Unfinished?

Labor Day weekend, I was an invited artist in Art by the Sea/The Sea Ranch Tour, in which I opened my studio to the public. As in the previous two years, I met lots of delightful people and was happy they purchased my artwork for their homes. But one of the other artists on the tour expressed reluctance to sell her work because she didn't think the pieces were finished. She said she was still experimenting. Yet visitors to her studio wanted to buy them.

"Saint Barbara" (1437), by Jan Van Eyck. Metalpoint, brush drawing, and oil on wood. Photo by Lukas Image Bank, Belgium. Koninklijk Museum voor Schone Kunsten, Antwerp, Belgium.

"Saint Barbara" (1437), by Jan Van Eyck. Metalpoint, brush drawing, and oil on wood. Photo by Lukas Image Bank, Belgium. Koninklijk Museum voor Schone Kunsten, Antwerp, Belgium.

Naturally, the following questions arose: When is a work of art finished? Who's to say? Or is it ever finished? When do we stop experimenting and reworking? Whether we're involved in literature, theater, music, dance, painting, sculpture, or fiber art, are we ever totally done with a poem, play, symphony, tapestry, novel, or collage, even after it has been exposed to the public? During the decades that I freelanced as a writer, I remember editing everything over and over, until the last deadline forced me to stop. If I were to reread the articles, reviews, and books I published during those times, I bet I'd still want to make changes today. As visual artists, writers, composers, or choreographers, we're constantly evolving, so why wouldn't what we create also keep evolving, even if only subtly? One of the women in the monthly art salon in which I participate told us that, according to a biography of Shakespeare she'd read, he kept revising till the very end of his life.

Head of a Woman (La Scapigliata), by Leonardo da Vinci, 1500-1505. Scala / Ministero per i Beni e le Attività culturali /Art Resource, NY. Galleria Nazionale di Parma, Italy.

Head of a Woman (La Scapigliata), by Leonardo da Vinci, 1500-1505. Scala / Ministero per i Beni e le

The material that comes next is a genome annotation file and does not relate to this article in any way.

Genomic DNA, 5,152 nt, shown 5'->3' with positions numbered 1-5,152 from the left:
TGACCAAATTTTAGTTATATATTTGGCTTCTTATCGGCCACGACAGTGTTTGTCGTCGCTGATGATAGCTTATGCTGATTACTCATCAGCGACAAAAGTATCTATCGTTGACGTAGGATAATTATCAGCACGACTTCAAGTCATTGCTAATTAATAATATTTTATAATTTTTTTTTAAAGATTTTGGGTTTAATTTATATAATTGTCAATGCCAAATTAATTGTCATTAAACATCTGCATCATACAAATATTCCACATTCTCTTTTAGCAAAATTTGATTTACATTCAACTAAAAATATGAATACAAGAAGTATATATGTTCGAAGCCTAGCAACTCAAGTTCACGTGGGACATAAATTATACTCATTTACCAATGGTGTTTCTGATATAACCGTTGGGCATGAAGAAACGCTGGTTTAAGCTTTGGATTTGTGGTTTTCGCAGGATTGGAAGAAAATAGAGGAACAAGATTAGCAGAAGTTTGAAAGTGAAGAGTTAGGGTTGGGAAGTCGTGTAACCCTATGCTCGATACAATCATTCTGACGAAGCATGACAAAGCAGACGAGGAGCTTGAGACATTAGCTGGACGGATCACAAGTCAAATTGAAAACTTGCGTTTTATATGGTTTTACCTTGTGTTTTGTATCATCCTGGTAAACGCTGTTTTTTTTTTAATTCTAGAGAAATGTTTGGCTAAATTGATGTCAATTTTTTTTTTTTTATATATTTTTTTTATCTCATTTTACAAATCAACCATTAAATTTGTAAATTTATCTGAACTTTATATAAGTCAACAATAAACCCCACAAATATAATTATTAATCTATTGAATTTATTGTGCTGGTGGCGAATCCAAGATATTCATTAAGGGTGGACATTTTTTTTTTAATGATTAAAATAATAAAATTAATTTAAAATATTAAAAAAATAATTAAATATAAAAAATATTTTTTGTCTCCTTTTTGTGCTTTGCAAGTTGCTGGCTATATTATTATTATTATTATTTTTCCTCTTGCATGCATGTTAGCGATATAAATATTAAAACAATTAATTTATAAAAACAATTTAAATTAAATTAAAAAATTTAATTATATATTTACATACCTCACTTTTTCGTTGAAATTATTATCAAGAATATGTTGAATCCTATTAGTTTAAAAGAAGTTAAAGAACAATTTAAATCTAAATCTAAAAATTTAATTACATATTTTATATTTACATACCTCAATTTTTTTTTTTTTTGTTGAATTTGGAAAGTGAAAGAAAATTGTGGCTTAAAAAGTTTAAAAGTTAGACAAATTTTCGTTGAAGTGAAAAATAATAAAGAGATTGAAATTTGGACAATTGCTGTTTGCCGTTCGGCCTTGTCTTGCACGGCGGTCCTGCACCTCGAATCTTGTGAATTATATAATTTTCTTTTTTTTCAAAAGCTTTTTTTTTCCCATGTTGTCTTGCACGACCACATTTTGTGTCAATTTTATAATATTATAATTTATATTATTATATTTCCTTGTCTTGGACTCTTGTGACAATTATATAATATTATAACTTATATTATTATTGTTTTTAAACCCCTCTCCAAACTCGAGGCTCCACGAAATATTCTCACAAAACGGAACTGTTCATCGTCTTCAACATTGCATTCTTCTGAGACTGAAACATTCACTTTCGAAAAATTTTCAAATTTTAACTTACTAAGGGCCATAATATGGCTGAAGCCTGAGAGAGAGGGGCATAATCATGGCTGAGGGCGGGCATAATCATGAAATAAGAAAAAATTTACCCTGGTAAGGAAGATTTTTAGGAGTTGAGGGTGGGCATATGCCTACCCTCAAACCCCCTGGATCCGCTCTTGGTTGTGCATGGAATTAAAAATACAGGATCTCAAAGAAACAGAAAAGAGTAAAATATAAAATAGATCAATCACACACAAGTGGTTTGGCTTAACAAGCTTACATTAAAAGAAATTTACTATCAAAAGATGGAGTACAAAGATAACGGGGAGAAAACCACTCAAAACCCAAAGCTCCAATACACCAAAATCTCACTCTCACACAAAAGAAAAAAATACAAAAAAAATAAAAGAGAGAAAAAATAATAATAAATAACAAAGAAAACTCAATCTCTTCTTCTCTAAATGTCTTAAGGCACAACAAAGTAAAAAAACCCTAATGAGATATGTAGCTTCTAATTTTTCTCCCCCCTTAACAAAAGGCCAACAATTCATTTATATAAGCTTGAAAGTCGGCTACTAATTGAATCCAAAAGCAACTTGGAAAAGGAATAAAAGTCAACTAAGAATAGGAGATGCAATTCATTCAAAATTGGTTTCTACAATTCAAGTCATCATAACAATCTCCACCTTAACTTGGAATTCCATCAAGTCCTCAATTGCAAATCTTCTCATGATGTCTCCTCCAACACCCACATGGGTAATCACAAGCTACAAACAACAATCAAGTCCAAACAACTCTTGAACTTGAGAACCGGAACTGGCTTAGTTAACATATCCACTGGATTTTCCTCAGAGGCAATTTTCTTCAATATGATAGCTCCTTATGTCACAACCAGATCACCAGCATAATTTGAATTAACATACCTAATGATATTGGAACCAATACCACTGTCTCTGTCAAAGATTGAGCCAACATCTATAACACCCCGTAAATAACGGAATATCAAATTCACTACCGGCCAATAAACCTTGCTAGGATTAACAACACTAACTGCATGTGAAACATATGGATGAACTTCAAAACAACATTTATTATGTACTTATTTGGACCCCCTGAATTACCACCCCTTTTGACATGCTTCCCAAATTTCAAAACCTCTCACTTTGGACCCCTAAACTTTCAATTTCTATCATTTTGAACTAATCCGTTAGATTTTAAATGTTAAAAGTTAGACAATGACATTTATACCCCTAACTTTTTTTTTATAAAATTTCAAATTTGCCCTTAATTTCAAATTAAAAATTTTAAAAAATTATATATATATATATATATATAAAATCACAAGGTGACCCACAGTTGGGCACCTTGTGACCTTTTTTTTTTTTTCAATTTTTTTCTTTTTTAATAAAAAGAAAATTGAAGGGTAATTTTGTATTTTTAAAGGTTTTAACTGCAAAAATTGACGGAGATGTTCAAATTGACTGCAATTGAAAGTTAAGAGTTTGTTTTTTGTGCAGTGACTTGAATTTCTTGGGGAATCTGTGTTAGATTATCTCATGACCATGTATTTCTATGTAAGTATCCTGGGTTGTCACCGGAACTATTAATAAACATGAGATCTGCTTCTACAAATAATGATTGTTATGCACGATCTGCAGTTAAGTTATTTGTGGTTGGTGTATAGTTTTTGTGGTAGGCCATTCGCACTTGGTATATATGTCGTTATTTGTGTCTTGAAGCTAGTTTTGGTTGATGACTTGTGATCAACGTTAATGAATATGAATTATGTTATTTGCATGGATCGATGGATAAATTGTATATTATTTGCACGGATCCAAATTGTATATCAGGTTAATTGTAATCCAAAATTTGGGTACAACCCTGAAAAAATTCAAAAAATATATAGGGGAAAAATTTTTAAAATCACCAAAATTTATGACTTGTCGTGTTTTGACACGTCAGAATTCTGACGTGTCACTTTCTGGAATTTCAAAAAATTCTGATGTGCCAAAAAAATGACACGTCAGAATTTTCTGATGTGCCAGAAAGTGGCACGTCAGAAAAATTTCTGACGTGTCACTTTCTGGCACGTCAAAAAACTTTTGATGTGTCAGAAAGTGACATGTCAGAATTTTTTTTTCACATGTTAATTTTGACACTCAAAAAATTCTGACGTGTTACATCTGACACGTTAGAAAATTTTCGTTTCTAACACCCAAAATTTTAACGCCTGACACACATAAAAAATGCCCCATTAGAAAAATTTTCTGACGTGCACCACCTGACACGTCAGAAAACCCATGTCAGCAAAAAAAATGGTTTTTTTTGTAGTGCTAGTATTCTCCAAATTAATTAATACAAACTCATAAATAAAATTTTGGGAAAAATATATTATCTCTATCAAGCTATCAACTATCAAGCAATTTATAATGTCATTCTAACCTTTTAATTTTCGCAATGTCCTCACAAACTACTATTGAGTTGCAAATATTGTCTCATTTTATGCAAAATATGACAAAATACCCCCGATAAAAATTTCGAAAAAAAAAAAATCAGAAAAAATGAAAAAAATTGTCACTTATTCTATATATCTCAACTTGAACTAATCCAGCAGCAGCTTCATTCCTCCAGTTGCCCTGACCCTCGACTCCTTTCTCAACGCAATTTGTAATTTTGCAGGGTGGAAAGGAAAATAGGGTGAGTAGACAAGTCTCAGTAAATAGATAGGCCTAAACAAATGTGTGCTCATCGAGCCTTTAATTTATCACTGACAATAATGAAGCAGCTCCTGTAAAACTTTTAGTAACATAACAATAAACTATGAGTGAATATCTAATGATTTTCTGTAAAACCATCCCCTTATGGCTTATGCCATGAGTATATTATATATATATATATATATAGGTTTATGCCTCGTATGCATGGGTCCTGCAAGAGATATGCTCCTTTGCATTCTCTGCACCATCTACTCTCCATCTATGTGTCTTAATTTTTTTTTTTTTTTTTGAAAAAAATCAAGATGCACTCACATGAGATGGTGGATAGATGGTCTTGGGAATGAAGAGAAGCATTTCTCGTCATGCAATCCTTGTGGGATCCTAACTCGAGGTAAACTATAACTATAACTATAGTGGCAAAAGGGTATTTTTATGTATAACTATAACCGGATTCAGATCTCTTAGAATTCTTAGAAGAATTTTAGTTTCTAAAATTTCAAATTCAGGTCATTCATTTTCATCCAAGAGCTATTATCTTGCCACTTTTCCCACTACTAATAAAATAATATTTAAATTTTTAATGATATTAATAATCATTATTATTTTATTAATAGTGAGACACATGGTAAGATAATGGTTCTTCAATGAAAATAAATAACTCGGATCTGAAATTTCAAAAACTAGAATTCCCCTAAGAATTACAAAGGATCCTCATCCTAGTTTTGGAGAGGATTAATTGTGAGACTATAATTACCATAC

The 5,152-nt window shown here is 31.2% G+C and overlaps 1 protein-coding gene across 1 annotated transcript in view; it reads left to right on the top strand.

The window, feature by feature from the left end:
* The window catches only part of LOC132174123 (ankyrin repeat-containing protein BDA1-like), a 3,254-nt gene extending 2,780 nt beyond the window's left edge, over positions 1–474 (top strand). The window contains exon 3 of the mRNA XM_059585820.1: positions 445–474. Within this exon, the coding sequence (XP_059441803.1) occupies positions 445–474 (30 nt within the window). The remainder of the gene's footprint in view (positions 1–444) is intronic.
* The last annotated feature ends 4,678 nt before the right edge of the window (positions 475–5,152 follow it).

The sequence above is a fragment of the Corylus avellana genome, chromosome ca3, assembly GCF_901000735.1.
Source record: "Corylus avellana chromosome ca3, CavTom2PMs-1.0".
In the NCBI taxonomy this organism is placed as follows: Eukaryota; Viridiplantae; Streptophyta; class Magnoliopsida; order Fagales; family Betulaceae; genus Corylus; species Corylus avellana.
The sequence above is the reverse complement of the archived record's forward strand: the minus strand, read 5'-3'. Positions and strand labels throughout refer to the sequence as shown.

Attività culturali /Art Resource, NY. Galleria Nazionale di Parma, Italy.

Only two days before we discussed this issue in our salon, a big exhibition had just ended its run at the Metropolitan Museum of Art in New York City.  Unfinished: Thoughts Left Visible dealt with something that's crucial to any artistic practice; that is, how and when we determine a work of art is finished. The show included works that were left incomplete by the artists, affording a glimpse into their creative process. It also embraced works that were intentionally unfinished (non finito), "an aesthetic of the unresolved and open-ended" that painters such as Rembrandt, Titian, Cézanne and Turner explored. Then there are the modern and contemporary artists who did not demarcate between making and un-making and even left the "finishing" to viewers. The Met cites Janine Antoni, Lygia Clark, Jackson Pollock, and Robert Rauschenberg in that group. In the case of American artist Kerry James Marshall's untitled work below, the viewer is definitely invited to complete the painting by filling in the numbered areas behind the female artist.

"Untitled" (2009), by Kerry James Marshall. Yale University Art Gallery. Photo © Kerry James Marshall, courtesy the artist and Jack Shainman Gallery, New York. Source: http://metmuseum.org/exhibitions.

"Untitled" (2009), by Kerry James Marshall. Yale University Art Gallery. Photo © Kerry James Marshall, courtesy
the artist and Jack Shainman Gallery, New York. Source: http://metmuseum.org/exhibitions.